Sunday, December 30, 2012

Tolerance is not a value in itself

Occasionally I see someone preaching the virtue of tolerance without specifying what is to be tolerated. This is a lot like leaving "racial" out of the phrase "racial discrimination". "Racial discrimination" has managed to nudge other kinds of discrimination out of our minds, so that it is nearly the case that "discrimination"="racial discrimination" and we must find a new word to replace the old neutral meaning of the word used by itself. A complicating example occurs to me - "gender discrimination" - which might, in the right context, give its meaning to the word "discrimination" by itself. But this just emphasizes the other part of my point, which is that "discrimination" used to mean something like "differentiation" or "categorization", it used to lack its current negative connotation. So now, when a speaker wants to express the idea, for instance, that someone has recognized and taken action based on the relevant difference between two species of ant, it sounds odd or even incomprehensible to use the word "discrimination" or "discriminate", yet I can't think of a word that has come into common use to replace these.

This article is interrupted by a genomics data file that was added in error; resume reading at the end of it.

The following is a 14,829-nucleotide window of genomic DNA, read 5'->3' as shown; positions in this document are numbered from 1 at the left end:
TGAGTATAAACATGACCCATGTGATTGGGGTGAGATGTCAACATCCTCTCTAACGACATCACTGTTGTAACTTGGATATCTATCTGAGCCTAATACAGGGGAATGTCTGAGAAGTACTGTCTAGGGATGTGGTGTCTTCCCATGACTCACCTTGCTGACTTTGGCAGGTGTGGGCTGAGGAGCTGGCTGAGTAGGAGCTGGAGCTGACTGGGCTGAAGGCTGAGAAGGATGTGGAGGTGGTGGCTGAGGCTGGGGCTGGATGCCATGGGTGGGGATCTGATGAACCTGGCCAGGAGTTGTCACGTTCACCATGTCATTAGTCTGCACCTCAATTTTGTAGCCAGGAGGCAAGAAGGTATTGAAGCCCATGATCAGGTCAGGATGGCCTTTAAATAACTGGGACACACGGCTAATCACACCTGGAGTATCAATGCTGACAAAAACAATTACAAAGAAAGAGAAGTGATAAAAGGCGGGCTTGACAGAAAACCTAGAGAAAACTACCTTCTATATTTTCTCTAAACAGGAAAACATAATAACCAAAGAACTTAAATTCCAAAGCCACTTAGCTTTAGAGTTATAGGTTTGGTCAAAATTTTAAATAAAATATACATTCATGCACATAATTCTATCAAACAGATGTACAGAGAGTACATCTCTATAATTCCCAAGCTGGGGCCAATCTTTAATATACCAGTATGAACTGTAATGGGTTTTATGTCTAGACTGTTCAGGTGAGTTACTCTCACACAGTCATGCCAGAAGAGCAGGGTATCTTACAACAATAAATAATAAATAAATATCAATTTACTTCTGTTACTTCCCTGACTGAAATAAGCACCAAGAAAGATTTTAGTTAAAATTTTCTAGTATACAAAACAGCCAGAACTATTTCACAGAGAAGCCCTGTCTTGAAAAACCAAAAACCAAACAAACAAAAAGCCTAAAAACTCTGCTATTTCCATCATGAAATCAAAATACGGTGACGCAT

Similarly, "tolerance", on its own, is no virtue. No one wants to tolerate murder, theft, rape, or arson. Racism is not tolerated and should not be. To make our meaning clear, we need to use "tolerance" in a phrase that specifies what is tolerated (such as "religious tolerance," "racial tolerance", or "ideological tolerance"), or perhaps better, just think in different terms entirely.

Does the idea of tolerance imply a yes/no evaluation, or is there more of a spectrum? Two values, tolerable or intolerable, or a range from "very tolerable" through "tolerable" to "not very tolerable" to "sort of intolerable" to "intolerable"?

The best use of "tolerance" I can think of is when someone does something unwise or mildly unethical, something of which I disapprove but not the sort of thing that makes me want to call the cops or run away or look for a big stick to defend myself with. So if someone does something stupid or rude, I may tolerate it without approving of it. In this sense, I would prefer to live in a society that tolerated drug addiction - I don't approve, but there is nothing I can do about it in a reasonable way. And I hope and expect that such a society would be better prepared to discover effective and nonaggressive means to help addicts cope with their problems.

I applaud writers' tendency to simplify ideas, and certainly language evolves as we use it. So I feel a bit embarrassed to bring this all up. But sometimes clarity and simplicity take opposing sides, and this time at least, I vote for clarity.

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